Landmark Judgments Of The Supreme Court On Arbitration (2023)

Landmark Judgments Of The Supreme Court On Arbitration (2023)
Landmark Judgments Of The Supreme Court On Arbitration (2023)

Supreme Court Delivers a nuanced interpretation of amended Section 29A of the Arbitration Act

In January 2023, the Supreme Court (“SC”) in TATA Sons (P) Ltd. v. Siva Industries & Holdings Ltd. & Ors. [1], interpreted Section 29A of the Arbitration and Conciliation Act, 1996 (“Act”) in the context of international commercial arbitrations.

Facts in brief

In the year 2006, the Applicant, the Respondent No. 1 and Tata Teleservices Ltd. (“TTSL”) entered into a share subscription agreement (“the SSA”) for issuance and allotment of shares of TTSL to the Respondent No. 1. Subsequently, through another SSA, NTT Docomo Inc. (“Docomo”), acquired 26% equity shareholding of TTSL through a combination of primary and secondary shares. Thereafter, in the year 2009, by a secondary share purchase agreement (“SSPA”), Docomo acquired 20.740 million shares of TTSL from Respondent No. 1.

To this effect, an inter-se agreement, recording the understanding arrived at between the parties in the SSA and SSPA was executed. This inter-se agreement also provided for purchase of shares by Respondent No.1 in the event of sale of equity shares by Docomo. Pursuant to the said right, Docomo decided to sell off the equity shareholding.

When disputes arose between the Applicant and Docomo, the latter invoked arbitration against the former under the rules of the London Council of International Arbitration. In the said arbitration proceeding, the award was passed against the Applicant requiring them to make payment to Docomo and acquire shares put by it. As agreed, upon between the parties inter-se, the Respondent No. 1 and 2 were called upon to abide by the terms of agreement. Upon the Respondents failure to do so, arbitration as provided for in the inter se agreement was invoked.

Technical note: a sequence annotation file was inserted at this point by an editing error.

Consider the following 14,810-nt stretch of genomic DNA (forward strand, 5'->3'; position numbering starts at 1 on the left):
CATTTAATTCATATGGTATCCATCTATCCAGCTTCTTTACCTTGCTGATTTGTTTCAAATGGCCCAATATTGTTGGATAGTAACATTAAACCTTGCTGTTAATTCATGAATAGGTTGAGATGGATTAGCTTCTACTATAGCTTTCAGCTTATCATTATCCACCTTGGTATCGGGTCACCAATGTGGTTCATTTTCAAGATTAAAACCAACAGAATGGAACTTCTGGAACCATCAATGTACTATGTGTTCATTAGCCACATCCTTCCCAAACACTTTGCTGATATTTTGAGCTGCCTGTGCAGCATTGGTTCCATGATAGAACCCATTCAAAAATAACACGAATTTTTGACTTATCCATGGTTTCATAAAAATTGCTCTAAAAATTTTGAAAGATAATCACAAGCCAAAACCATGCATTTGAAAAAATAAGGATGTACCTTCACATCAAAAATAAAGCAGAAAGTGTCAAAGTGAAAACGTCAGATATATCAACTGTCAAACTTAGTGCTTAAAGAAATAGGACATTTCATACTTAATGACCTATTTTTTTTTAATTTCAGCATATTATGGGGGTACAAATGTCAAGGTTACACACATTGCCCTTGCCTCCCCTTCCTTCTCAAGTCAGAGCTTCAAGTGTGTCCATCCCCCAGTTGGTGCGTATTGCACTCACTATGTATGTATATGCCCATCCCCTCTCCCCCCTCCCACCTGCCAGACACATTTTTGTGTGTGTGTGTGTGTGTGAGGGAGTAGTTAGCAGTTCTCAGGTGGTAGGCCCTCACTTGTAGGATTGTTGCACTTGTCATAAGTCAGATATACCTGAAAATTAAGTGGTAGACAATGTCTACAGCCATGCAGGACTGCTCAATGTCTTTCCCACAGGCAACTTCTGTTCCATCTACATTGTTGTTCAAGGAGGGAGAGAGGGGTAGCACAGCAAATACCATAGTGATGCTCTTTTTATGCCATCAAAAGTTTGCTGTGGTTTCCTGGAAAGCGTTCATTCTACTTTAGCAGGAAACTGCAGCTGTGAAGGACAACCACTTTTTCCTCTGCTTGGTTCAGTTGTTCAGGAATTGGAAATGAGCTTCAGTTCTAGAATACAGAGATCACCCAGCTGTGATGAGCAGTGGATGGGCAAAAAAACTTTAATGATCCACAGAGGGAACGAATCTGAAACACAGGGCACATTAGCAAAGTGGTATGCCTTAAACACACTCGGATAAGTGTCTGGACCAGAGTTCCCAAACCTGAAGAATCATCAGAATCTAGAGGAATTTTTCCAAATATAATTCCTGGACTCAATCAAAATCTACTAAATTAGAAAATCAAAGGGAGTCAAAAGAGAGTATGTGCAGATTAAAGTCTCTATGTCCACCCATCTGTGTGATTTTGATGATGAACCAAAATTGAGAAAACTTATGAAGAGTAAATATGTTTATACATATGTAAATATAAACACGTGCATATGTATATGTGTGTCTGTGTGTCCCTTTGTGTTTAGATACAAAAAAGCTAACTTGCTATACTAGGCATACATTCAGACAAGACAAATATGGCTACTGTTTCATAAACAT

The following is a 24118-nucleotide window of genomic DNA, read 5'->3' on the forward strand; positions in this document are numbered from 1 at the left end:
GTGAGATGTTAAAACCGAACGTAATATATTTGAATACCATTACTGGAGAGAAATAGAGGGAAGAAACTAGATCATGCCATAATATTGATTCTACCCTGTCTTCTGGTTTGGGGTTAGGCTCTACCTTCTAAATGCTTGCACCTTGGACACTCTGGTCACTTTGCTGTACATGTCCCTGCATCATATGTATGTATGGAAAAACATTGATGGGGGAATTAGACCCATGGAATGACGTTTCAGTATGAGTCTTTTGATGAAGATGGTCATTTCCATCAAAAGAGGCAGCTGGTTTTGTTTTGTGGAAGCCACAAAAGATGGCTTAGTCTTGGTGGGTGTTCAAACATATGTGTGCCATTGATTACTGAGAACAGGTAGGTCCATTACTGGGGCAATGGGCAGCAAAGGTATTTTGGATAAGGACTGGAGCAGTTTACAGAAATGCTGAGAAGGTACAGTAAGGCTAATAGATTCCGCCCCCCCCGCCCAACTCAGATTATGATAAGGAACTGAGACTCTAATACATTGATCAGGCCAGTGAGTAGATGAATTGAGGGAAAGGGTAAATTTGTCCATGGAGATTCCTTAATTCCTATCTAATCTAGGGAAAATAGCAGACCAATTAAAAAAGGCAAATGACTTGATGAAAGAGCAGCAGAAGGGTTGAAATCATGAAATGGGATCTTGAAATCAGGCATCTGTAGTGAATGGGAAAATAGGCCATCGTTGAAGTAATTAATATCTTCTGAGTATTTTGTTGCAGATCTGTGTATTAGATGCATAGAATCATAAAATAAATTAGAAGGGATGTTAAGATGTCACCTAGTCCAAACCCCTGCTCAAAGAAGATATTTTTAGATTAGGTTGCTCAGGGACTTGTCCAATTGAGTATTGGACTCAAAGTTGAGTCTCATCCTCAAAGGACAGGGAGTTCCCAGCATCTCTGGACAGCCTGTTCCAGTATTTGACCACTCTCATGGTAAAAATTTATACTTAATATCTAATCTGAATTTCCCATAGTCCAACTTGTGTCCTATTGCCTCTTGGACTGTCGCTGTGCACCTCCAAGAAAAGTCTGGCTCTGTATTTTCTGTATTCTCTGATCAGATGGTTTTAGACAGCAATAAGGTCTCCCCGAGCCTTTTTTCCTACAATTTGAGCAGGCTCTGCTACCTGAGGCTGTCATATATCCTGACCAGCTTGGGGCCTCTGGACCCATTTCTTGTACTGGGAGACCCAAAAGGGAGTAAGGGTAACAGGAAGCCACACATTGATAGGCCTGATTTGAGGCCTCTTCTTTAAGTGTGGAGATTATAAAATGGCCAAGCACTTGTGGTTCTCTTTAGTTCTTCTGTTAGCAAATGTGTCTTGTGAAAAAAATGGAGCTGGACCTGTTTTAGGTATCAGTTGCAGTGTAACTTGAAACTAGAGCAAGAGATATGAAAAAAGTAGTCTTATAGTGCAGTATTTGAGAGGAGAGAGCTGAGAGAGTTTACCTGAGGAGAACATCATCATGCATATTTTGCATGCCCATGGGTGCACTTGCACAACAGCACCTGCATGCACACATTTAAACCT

The parties in the preliminary meeting agreed for an extension of the arbitrator’s mandate for 6 months. However, due to series of events that transpired in the interregnum, the Applicant made an interim application for an automatic extension of mandate owing to the amendment in Section 29A of the Act.

Analysis of the SC

The SC examined that to ensure flexibility in completing proceedings in cross-border disputes, the amended Section 29A of the Act explicitly states, “in matters other than international commercial arbitration”, whichspecificallyprecludes international commercial arbitrations from the mandatory timeline for rendering the arbitral awards. Further, the SC clarified that the 2019 amendment to the Act applies to all pending arbitral proceedings as of the effective date.

Supreme Court Clarifies that application referring disputes to arbitration cannot be entertained if cause of action is beyond the scope of arbitration agreement

In May 2023, the SC in Gujarat Composite Limited v. A Infrastructure Limited & Ors.[2] upheld the Gujarat High Court’s (“HC”) decision rejecting a commercial civil suit filed under Section 8 of the Arbitration and Conciliation Act, 1996 (Arbitration Act).  In harmony with the HC judgment, the SC held that the relief claimed was beyond the ambit of the arbitration clause contained in the executed agreement. The issue raised under the suit comprised of multiple transactions, involving different parties and agreements that contained no arbitration clause barring one agreement.

Facts in brief

Gujarat Composite Ltd. (“the Appellant”) had entered into two license agreements with ‘A Infrastructure Limited,’ (“the Respondent No. 1”). The Appellant and Respondent No. 1 executed a supplementary agreement under which a certain amount was paid to the Appellant and Respondent No. 1 created a mortgage on the licensed manufacturing units to secure the ad hoc advance.